CARROLL STREET: Named for James Carroll - 1857 - 1926. He was Nati Kahungunu, Farm Worker, Interpreter and Politician. In 1891 he was a Liberal Member of Parliament and in 1892 was appointed a member of the Executive Council representing the Native Race. In 1893 he supported the Native Land Acquisition Act, and contested and won the general (European) seat of Waiapu. He held this seat until 1908 when there was a boundary change. From 1908 to 1919 he represented Gisborne, serving as Acting Prime Minister for a period in 1909. In 1911 he again served as Acting Prime Minister for a period. In 1911 he was appointed KCMG, and in 1921 was appointed to the Legislative Council. ROBINSON STREET: Named for William Robinson 1813/14 - 1889. Robinson was a Runholder, Pastoralist, Sportsman and Politician. He came to New Zealand from Australia in 1856 and that same year freeholded the Cheviot Hills Run. From 1857 to 1859 he represented Amuri on the Nelson Provincial Council. In 1869 he was appointed to the Legislative Council. In 1879 he built the Port Robinson Slipway and the Hurunui Bridge. In 1888 the Cheviot Hills Homestead was completed. Cheviot Hills became a self sufficient pastoral kingdom and a symbol of runholder wealth. The subsequent subdivision into farms was a turning point in New Zealand land settlement history.

BUCKLEY STREET:  Named for Patrick Alphonsus Buckley - 1840 to 1896.  Buckley was a Lawyer,  Politician  and Judge.  He was born in Ireland in 1840 and fought with the Papal forces against the Piedmontese in 1860.  He was wounded twice before being taken prisoner.  He came to New Zealand from Australia in 1865.  From 1871 to 1873 he was a member of the Wellington City Council and in 1872 was the member for Karori and Makara on the Wellington Provincial Council.  In 1878 he was appointed to the Legislative Council.  From 1884 to 1887 he was a member of the Stout-Vogel Minsitry and from 1891 to 1893 was a member of the Balance Ministry.  From 1893 to 1895 he was a member of the Seddon Ministry.  At various times he held the following offices:  Leader of the Legislative Council,  Colonial Secretary,  Attorney General,  Postmaster General and Minister of Marine.  In 1892 he was appointed KCMG.   In 1895 he retired from the Legislative Council and was appointed Judge of the Supreme Court.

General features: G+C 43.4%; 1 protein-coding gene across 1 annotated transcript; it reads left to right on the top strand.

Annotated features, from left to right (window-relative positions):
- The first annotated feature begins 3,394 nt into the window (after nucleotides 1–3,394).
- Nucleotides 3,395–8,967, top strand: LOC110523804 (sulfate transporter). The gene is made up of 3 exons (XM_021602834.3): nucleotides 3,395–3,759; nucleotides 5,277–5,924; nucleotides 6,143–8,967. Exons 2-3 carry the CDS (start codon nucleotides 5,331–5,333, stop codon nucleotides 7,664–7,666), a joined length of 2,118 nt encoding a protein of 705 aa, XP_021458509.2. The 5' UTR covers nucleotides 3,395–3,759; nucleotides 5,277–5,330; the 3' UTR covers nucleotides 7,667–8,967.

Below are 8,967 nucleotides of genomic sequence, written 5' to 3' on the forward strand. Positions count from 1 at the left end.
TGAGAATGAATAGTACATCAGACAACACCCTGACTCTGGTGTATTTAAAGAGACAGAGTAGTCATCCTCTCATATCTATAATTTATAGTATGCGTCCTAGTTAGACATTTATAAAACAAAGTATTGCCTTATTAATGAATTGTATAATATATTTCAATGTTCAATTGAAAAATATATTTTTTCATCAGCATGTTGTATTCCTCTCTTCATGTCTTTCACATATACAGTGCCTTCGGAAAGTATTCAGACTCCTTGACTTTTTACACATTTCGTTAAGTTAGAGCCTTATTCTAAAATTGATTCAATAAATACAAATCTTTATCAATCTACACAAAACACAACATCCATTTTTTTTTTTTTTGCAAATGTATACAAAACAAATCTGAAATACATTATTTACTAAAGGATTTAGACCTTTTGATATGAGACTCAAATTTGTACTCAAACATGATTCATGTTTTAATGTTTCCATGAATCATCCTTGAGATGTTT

REEVES STREET:  Named for William Pember Reeves 1845 to 1932.  Reeves was a Politican,  Historian,  Poet,  High Commissioner  and Banker.  He was the Editor of the Canterbury Times and was elected to Parliament for St Albans in 1885.  He became the Editor of the Lyttelton Times in 1886.  In 1891 he was appointed Minister of Education and Justice and in 1892 was appointed Minister of Labour (the first,  it is said,  in the British Empire).  In 1894 he introduced the Industrial Conciliation and Arbitration Act.   This introduced arbitration in industrial disputes probably for the first time in the world.  In 1894 he introduced the Factory Act forbidding employment of children under 14 years of age.   In 1895 he was appointed Agent General for New Zealand in the United Kingdom.  In 1898 he wrote an outstanding history of New Zealand  "the Long White Cloud" which became the standard interpretation of New Zealand history until the 1950's.  In 1905 he was appointed High Commissioner for New Zealand in the United Kingdom and in 1908 was appointed director for the London School of Economics.